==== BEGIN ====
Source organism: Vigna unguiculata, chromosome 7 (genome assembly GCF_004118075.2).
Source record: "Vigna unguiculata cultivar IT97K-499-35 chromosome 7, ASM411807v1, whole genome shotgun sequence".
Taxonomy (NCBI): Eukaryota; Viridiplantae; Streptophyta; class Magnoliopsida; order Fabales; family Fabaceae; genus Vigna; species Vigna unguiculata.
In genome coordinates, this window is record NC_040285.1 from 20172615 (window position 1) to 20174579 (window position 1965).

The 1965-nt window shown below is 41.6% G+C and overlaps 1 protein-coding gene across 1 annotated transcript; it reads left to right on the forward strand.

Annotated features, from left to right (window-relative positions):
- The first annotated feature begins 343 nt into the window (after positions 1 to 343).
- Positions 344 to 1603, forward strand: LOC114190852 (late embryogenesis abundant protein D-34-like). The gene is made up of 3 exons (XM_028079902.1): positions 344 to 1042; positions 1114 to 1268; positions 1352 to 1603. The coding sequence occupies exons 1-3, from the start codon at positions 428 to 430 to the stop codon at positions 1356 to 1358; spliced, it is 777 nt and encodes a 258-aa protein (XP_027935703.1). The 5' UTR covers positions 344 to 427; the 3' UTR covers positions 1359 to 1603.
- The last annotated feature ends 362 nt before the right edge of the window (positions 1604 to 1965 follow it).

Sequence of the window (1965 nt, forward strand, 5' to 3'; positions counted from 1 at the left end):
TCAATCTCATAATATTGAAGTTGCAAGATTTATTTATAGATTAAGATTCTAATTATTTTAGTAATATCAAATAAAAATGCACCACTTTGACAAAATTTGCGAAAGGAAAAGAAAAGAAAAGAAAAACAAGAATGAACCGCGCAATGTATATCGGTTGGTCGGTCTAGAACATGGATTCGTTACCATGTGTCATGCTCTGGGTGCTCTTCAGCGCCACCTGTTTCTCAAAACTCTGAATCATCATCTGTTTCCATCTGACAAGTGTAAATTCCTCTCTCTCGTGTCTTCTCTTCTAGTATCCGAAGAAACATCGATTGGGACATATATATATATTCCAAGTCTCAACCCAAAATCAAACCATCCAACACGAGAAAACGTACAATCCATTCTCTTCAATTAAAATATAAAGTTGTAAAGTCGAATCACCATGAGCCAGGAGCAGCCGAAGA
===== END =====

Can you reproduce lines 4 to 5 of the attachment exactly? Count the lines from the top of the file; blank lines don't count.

In genome coordinates, this window is record NC_040285.1 from 20172615 (window position 1) to 20174579 (window position 1965).

The 1965-nt window shown below is 41.6% G+C and overlaps 1 protein-coding gene across 1 annotated transcript; it reads left to right on the forward strand.